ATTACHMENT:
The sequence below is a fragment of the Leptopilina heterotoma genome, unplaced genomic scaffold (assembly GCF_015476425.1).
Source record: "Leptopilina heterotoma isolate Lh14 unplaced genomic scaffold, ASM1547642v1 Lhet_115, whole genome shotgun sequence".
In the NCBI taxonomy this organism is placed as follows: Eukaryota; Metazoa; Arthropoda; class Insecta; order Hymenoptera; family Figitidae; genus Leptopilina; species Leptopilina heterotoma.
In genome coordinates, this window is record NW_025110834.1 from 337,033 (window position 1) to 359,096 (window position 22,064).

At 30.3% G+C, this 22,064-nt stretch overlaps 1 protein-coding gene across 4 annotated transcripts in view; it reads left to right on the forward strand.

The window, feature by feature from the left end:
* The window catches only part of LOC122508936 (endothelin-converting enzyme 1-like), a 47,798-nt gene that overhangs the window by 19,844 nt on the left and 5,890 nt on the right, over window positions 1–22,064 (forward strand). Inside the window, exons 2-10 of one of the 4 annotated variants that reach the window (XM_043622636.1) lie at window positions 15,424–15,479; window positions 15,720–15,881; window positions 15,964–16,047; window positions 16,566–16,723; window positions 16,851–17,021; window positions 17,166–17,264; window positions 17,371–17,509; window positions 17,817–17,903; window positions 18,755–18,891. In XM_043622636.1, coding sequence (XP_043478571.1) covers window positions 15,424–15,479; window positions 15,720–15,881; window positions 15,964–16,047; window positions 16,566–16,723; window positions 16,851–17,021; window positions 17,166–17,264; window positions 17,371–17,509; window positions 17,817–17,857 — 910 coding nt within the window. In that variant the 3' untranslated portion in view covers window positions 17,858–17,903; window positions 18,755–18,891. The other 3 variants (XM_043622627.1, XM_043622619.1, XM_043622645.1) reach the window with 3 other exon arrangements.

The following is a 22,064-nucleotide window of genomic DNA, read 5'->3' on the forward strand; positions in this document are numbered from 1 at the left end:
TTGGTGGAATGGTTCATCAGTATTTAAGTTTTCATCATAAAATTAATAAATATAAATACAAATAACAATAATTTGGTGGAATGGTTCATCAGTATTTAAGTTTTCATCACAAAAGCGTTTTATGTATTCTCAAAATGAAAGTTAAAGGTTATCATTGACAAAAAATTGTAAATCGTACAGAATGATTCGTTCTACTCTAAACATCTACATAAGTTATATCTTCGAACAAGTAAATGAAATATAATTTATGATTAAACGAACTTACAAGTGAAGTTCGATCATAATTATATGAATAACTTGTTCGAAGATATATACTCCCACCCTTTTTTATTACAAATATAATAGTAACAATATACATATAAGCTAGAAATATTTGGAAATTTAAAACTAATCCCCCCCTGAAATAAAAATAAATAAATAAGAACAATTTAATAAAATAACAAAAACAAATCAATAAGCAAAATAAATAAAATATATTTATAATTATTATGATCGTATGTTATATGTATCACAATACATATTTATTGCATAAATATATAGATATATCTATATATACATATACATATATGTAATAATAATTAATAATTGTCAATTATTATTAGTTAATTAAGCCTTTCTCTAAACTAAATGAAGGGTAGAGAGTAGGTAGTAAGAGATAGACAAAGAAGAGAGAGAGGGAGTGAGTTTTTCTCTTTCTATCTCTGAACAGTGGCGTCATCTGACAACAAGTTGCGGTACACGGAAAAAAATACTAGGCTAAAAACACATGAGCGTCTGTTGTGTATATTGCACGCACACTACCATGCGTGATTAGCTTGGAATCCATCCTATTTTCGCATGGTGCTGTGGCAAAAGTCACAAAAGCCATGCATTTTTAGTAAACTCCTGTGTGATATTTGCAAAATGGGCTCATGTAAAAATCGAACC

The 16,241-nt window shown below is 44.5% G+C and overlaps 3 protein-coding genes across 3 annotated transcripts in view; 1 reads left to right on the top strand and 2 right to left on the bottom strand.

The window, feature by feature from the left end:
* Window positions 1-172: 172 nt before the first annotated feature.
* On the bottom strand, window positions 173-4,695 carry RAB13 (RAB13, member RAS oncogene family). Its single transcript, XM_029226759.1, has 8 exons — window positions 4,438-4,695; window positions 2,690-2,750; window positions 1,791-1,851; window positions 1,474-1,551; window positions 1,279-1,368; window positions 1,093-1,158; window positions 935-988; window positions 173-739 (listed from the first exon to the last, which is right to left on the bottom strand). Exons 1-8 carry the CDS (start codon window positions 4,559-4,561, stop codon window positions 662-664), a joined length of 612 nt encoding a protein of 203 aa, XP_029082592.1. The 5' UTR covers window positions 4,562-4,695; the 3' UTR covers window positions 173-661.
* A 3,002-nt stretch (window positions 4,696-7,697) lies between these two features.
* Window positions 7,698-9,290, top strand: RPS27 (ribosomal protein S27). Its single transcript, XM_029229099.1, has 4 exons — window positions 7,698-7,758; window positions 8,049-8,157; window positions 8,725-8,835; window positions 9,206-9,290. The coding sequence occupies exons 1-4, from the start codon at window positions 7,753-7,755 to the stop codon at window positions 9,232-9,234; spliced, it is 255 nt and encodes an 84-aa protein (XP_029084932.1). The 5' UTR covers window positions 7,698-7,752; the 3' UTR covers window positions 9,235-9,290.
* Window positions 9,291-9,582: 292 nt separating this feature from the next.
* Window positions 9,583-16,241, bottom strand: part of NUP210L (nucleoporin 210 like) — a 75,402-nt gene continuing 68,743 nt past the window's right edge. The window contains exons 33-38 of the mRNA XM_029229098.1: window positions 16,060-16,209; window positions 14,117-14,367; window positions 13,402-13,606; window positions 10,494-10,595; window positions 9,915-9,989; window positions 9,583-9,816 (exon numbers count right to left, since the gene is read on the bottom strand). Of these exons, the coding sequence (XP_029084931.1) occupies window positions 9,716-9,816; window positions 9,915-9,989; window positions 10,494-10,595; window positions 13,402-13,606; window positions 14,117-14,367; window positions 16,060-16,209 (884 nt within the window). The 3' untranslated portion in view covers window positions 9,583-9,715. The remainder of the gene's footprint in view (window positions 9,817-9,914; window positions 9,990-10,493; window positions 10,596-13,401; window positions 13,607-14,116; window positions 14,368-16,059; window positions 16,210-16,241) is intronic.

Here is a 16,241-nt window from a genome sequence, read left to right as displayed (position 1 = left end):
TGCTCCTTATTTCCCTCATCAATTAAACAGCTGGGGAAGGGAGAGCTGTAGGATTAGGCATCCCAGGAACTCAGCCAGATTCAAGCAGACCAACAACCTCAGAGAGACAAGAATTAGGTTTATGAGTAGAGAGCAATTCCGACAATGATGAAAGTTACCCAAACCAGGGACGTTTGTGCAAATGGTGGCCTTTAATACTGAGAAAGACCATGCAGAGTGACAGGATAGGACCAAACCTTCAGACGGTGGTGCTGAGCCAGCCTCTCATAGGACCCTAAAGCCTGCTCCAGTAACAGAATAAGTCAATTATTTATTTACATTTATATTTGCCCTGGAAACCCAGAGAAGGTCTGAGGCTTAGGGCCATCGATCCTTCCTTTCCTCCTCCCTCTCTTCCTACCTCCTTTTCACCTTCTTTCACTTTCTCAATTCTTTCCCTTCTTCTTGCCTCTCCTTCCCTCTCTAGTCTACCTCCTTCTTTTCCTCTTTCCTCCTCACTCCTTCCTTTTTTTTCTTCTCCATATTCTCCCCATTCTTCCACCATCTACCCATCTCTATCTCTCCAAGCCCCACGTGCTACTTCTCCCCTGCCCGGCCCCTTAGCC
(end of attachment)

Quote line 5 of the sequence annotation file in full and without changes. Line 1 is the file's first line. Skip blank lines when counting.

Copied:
At 30.3% G+C, this 22,064-nt stretch overlaps 1 protein-coding gene across 4 annotated transcripts in view; it reads left to right on the forward strand.